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come the “perfection of beauty, and the joy of the whole earth."

66 Therefore rejoice ye with Jerusalem, and be glad with her, all ye that love her; rejoice for joy with her, all ye that mourn for her, that ye may suck and be satisfied with the breasts of her consolation; that ye may milk out and be delighted with the abundance of her glory.”

The cause is not ours; “if thou dost well, shall thou not be accepted ?” Let others do what they will ; let them choose and worship what gods they please, “as for me and my house we will serve the Lord:” let us thus consider and resolve. What! though many are offended in Christ, and draw back from following Him, shall we also go away? God forbid this should ever be the case with any who have known Him, and that with Him are the rewards of eternal life.

Oh that we might be encouraged to persevere in faithfulness, under every permitted dispensation, whether to ourselves or to the church of Christ? Leaving the effects and consequences of things to Him, who hath the control of times and seasons, let us be resigned to our various allotments, and not

murmur at the cup which the Father hath given us. Remember, we are but servants and stewards; that it will be enough for us, if we be found faithful. What! though that part of the vineyard be unpleasant to labourin; though there be not many mighty works to be done, because of unbelief; though the fields should not be white unto harvest, but rather the fallow ground want ploughing up, that the thorns and briers may be consumed; nay, though none should believe our report, and “though Israel be not gathered,” those who have been careful to abide in their lo*, who have been attentive to the voice of the true Shepherd, and given the people warning from Him," shall be glorious in the eyes of the Lord, and their God shall be their strength.” I wish thee to let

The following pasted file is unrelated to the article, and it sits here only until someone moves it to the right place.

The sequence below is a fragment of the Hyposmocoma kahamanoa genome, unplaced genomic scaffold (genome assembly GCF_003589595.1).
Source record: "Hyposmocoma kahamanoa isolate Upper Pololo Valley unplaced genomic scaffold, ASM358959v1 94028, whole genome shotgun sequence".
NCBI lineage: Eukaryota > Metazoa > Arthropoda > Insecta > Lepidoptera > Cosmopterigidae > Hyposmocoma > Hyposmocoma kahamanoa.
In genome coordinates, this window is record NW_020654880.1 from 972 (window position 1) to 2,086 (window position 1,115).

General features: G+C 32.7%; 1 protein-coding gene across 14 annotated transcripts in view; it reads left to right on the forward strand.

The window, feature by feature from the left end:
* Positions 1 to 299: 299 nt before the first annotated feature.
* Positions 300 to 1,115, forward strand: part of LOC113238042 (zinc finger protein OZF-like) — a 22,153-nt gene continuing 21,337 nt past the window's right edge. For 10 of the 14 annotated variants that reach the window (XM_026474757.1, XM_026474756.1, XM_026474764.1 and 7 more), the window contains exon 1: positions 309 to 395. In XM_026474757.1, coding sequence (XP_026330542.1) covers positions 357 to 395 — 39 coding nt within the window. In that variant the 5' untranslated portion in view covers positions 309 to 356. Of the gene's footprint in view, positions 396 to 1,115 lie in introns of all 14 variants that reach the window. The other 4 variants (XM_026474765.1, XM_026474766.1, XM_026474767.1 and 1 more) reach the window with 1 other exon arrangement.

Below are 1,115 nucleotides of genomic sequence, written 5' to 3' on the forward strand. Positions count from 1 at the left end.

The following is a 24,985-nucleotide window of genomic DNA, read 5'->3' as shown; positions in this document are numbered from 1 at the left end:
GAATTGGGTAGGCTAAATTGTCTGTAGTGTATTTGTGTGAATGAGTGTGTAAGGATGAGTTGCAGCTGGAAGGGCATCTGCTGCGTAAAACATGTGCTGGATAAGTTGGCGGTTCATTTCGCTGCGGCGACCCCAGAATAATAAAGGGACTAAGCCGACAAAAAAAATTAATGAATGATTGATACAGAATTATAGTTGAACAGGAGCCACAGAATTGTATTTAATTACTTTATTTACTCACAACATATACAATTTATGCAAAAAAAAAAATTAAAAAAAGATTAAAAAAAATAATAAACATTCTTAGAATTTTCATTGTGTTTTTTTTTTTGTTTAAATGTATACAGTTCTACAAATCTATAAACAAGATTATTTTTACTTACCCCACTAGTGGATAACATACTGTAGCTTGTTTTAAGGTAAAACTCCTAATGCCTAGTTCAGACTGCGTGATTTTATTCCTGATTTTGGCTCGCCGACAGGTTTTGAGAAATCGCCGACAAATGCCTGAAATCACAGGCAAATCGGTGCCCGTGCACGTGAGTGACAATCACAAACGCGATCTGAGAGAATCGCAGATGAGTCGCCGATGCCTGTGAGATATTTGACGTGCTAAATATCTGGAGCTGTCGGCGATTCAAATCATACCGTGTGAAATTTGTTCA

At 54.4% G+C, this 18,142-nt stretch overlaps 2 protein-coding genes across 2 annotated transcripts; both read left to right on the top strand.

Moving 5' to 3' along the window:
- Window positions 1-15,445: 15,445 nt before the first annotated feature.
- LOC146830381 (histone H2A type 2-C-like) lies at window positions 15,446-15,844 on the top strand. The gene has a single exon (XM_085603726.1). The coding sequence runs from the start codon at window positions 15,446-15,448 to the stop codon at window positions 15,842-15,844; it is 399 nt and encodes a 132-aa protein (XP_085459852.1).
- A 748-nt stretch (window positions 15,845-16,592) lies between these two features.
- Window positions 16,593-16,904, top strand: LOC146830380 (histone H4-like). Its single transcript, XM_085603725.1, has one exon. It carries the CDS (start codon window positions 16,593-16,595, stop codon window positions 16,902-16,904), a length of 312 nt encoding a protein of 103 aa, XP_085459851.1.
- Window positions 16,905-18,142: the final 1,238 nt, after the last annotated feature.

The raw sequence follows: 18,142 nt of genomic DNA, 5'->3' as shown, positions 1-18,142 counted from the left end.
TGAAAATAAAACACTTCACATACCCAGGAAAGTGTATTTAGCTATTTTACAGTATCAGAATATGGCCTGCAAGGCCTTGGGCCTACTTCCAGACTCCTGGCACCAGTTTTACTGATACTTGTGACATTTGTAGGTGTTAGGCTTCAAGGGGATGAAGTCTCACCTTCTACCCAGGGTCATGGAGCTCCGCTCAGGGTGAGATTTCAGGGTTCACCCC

see this; I may acknowledge he has been much in my view whilst I have been writing; for, though he is personally a stranger to me, yet my heart hath been filled with earnest prayer for his preservation in the right way of the Lord; that “neither things present, nor things to come, nor height, nor depth,” may ever be able to

beguile him of his reward, or frustrate, in any measure, the gracious intentions of the Almighty concerning him.

I wish for thee, my dear friend, careful, reverent attention, and humble obedience to every manifestation of duty; and that hereby thou mayst increase in true riches. I am thy affectionate friend,

JOHN THORP.

Letter XX.

To RICHARD REYNOLDS.

7th Mo. 8, 1787.

My dear Friend,

I think I do, as seldom as any man who wishes well to the cause of religion and virtue, recommend it by books, though I do believe, if people would read such as deserve reading, as thou sayst with a desire to profit, they would always reap some benefit. My reading now, not only from necessity but judgment, is pretty much confined. With

respect to all the forbidden productions of the tree of knowledge, I have seen a beauty and safety in that state of mind expressed by the psalmist, and earnestly have I desired to dwell in it: “Lord, I do not exercise myself in things too high for me; my soul is even as a 'weaned child.” The Scriptures without, and the law written in the heart, are the most profitable of all books, and in meditating on the Divine precepts written there, with a desire to obey, the most blessed knowledge is obtained.

May that Mercy and Goodness, my dear friend, by which thou hast been visibly followed, and preserved from the intoxicating influence of prosperity and affluence, continue to prepare and fill thy heart with redeeming Love, and enable thee more and more to increase in "bags which wax not old,"

" " eternal in the heavens."
I am thy affectionate friend,

JOHN THORP.

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Letter XXI.

To RICHARD REYNOLDS.

Manchester, 8th Mo. 15, 1787, My dear Friend,

I think I should not do justice to the book of letters which thou wast so kind as to lend me, and which I now return, if I did not acknowledge that my heart was affected in reading several passages in it.

The author's dedication, and upright zeal and jealousy for the glory of God, and for the ever blessed Jesus, felt precious to my heart. I do think, there is no one, who has a spark of goodness in him, who can read her work without some benefit; and though I think her piety exceeded her religious understanding, I have no manner of doubt concerning her, and all such as she was, under every name, but that they are numbered among the children of God, and have their lot among the saints.

Do not think, my dear friend, I am recommending books too highly. Every thing is good in its place; but I wish for thee, as for myself, that we may have in our possession

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